STATEWIDE — Colorado Parks and Wildlife is celebrating National Bat Week from October 24 to 31, raising awareness about bat conservation in the state and worldwide in the week leading up to Halloween. Bat Week is an annual, international celebration of the role of bats in nature that is organized by a team of representatives across the United States and Canada from conservation organizations and government agencies.
“Though many bats in Colorado are hibernating or getting ready to hibernate, Halloween is a great time to raise awareness of bat conservation,” said Tina Jackson, CPW’s species conservation coordinator. “However, we need to keep careful watch all year long for the potential impacts of things like White-Nose Syndrome or wind energy on the bat populations in the state.”
White-Nose Syndrome is a fungal disease that is responsible for the loss of millions of bats in the eastern half of the continent, and this year was found as close as Texas. Bats also face threats from wind energy development and habitat loss. To keep a close eye on the health of our resident bats, Colorado is participating in the multi-year North American Bat Monitoring Program (NABat). The program allows biologists to compile baseline data on the bats that live or migrate through the state. Through acoustic detectors, PIT tags and monitoring behavior in and around known roost sites, CPW can set a baseline and observe trends in bat population, range, population density and location.
Conservation of these fascinating creatures is important not only to their survival but to our environment and ecosystem as well. A healthy bat population is important for controlling insect pests. Though bats are known mosquito eaters, they also consume agricultural pests that may otherwise threaten our crops and plants.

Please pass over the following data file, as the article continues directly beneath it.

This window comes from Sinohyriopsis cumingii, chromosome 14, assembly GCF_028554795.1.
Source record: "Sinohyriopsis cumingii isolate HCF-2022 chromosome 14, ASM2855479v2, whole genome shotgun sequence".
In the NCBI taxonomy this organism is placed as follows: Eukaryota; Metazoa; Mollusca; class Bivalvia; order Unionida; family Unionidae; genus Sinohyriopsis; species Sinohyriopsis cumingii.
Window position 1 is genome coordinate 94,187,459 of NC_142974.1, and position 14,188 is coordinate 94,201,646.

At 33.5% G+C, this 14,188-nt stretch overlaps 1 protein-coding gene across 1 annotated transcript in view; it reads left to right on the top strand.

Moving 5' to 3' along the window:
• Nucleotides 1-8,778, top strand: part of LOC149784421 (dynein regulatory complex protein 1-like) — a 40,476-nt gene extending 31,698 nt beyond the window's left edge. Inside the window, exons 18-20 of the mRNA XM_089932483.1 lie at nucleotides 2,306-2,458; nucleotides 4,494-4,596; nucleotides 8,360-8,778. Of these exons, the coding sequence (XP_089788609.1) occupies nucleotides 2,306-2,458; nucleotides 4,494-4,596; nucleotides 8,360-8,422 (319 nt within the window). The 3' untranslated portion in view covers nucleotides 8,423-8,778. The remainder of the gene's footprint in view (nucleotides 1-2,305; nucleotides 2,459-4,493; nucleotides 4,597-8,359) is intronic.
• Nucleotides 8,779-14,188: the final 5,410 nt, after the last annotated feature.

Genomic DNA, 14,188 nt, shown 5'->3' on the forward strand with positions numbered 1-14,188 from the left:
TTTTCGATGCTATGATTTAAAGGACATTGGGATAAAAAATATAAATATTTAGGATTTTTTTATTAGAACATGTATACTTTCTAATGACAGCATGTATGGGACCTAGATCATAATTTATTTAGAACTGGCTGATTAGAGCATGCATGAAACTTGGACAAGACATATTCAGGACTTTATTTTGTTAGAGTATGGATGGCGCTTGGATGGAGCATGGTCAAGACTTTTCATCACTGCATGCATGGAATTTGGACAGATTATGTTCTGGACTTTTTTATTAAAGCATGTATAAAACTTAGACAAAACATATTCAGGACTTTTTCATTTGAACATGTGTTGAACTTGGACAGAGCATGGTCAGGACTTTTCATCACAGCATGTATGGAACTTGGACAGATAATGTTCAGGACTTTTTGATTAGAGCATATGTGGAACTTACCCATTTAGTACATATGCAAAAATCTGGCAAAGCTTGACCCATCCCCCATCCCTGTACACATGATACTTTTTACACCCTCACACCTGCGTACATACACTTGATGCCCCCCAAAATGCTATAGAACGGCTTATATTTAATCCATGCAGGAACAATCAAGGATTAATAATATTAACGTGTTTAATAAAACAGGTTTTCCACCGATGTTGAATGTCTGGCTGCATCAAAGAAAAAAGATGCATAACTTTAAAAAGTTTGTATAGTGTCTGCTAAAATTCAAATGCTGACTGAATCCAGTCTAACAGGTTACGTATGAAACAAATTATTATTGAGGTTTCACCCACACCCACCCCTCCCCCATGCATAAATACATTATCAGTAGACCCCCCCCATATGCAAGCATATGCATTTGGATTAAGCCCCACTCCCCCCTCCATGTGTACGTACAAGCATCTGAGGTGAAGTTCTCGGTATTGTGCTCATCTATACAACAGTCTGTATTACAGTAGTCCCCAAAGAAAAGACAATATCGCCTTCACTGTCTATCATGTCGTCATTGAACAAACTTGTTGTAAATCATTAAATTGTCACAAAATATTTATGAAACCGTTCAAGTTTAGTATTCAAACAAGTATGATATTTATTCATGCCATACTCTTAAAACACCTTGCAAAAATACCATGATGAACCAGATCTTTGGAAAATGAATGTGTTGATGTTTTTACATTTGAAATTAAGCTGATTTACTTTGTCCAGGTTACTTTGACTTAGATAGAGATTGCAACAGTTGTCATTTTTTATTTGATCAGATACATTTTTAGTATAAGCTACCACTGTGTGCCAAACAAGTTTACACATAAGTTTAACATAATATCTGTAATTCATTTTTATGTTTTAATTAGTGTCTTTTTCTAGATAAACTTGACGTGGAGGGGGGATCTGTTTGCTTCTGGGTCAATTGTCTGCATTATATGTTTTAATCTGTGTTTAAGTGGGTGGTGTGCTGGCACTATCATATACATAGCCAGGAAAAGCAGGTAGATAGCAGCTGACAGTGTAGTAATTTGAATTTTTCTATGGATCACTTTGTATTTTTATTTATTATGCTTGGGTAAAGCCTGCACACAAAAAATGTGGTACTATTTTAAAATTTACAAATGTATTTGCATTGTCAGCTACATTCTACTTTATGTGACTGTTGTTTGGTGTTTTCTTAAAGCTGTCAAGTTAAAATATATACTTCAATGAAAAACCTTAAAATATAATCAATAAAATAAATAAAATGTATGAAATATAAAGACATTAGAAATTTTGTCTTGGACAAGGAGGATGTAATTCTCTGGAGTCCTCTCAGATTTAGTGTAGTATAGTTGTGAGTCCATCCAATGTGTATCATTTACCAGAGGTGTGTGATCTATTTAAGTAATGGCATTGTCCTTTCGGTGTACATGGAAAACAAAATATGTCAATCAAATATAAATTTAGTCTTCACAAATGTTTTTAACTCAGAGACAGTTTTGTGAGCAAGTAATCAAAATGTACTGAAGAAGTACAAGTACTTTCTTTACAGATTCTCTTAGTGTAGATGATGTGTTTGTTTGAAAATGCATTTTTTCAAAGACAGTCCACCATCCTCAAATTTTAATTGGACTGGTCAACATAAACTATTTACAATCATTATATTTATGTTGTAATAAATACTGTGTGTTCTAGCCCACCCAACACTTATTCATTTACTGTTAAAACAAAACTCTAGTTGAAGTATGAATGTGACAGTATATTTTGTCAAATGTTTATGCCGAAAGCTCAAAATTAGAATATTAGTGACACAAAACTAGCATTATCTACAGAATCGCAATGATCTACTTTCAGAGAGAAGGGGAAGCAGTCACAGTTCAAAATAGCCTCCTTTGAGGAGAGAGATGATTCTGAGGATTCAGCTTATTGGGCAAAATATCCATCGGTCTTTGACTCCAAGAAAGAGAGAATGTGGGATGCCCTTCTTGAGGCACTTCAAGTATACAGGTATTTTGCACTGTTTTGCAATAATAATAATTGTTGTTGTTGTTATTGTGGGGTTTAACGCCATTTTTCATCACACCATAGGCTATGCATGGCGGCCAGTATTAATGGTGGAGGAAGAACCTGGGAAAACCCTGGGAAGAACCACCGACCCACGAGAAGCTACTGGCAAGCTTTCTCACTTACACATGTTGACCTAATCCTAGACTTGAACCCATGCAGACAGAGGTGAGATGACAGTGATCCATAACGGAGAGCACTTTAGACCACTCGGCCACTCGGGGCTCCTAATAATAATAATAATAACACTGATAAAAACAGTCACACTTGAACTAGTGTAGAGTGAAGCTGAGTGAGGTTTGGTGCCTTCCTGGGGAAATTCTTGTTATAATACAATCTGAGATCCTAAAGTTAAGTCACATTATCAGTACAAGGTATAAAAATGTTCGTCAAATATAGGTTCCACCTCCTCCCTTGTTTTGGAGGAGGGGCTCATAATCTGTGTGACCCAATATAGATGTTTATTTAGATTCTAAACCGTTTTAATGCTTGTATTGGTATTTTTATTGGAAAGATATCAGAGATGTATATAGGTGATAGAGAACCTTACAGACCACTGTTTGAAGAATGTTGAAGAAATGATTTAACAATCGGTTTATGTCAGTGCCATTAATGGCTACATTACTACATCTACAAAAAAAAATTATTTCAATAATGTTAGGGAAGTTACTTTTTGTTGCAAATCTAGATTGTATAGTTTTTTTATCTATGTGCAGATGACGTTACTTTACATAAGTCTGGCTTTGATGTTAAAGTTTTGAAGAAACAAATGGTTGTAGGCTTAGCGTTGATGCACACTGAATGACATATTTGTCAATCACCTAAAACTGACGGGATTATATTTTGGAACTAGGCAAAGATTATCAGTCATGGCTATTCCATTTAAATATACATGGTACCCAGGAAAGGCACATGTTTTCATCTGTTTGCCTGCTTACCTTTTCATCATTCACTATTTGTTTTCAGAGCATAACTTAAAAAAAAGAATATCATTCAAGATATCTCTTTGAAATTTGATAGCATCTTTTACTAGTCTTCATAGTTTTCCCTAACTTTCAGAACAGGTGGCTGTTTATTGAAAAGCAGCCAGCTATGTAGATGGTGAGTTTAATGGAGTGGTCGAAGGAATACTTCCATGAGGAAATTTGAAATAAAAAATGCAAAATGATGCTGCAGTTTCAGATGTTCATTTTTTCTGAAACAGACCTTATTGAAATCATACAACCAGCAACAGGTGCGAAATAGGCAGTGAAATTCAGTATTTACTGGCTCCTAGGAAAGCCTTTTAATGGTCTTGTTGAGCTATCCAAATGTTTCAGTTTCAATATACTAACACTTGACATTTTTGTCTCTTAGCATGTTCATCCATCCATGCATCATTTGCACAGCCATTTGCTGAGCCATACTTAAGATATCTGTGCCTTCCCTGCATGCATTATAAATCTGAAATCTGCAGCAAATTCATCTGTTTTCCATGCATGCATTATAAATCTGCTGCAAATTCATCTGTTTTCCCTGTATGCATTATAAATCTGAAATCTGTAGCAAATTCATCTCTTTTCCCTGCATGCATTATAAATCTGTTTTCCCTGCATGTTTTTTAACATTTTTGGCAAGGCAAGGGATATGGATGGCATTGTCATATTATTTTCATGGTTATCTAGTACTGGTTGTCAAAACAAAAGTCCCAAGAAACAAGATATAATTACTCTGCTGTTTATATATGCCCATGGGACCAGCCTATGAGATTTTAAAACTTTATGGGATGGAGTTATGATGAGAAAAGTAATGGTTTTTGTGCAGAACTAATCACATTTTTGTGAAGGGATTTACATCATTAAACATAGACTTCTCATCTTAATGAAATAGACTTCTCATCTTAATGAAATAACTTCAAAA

There are 18 species of bats in Colorado, including 13 hibernating species. Hibernation typically begins in November and runs through March, depending on weather conditions. It’s important to note that bats may leave their hibernation for brief periods, but if any unusual behavior is noted, the public should contact CPW.
“Like anyone in the middle of a long period of inactivity, bats may need a quick drink of water or a chance to move stiff muscles during hibernation,” said Jackson. “This type of behavior would still occur during typical bat times, after dusk and on warmer evenings. If people notice bats out during the day, especially on cold days, or notice dead bats during the winter, we ask that they please give us a call.”
Call CPW’s Bat line at 303-291-7771 or email [email protected] to report a colony or any unusual bat behavior.
See theevent calendar http://cpw.state.co.us/aboutus/Pages/Calendar.aspx?utm_source=CPW+Media+Contacts&utm_campaign=9fa2961efa-EMAIL_CAMPAIGN_2017_10_24&utm_medium=email&utm_term=0_daf54a906c-9fa2961efa-106568033 to find parks that are holding special bat-themed events this week. For ideas on celebrating Bat Week at home or at school, visit www.batweek.org for a tool kit with games, themed menu ideas and more.
Caption: The Orient Mine Natural Area in the San Luis Valley is a summer roosting site for 250,000-300,000 Brazilian free-tailed bats, the largest population in Colorado. Courtesy photo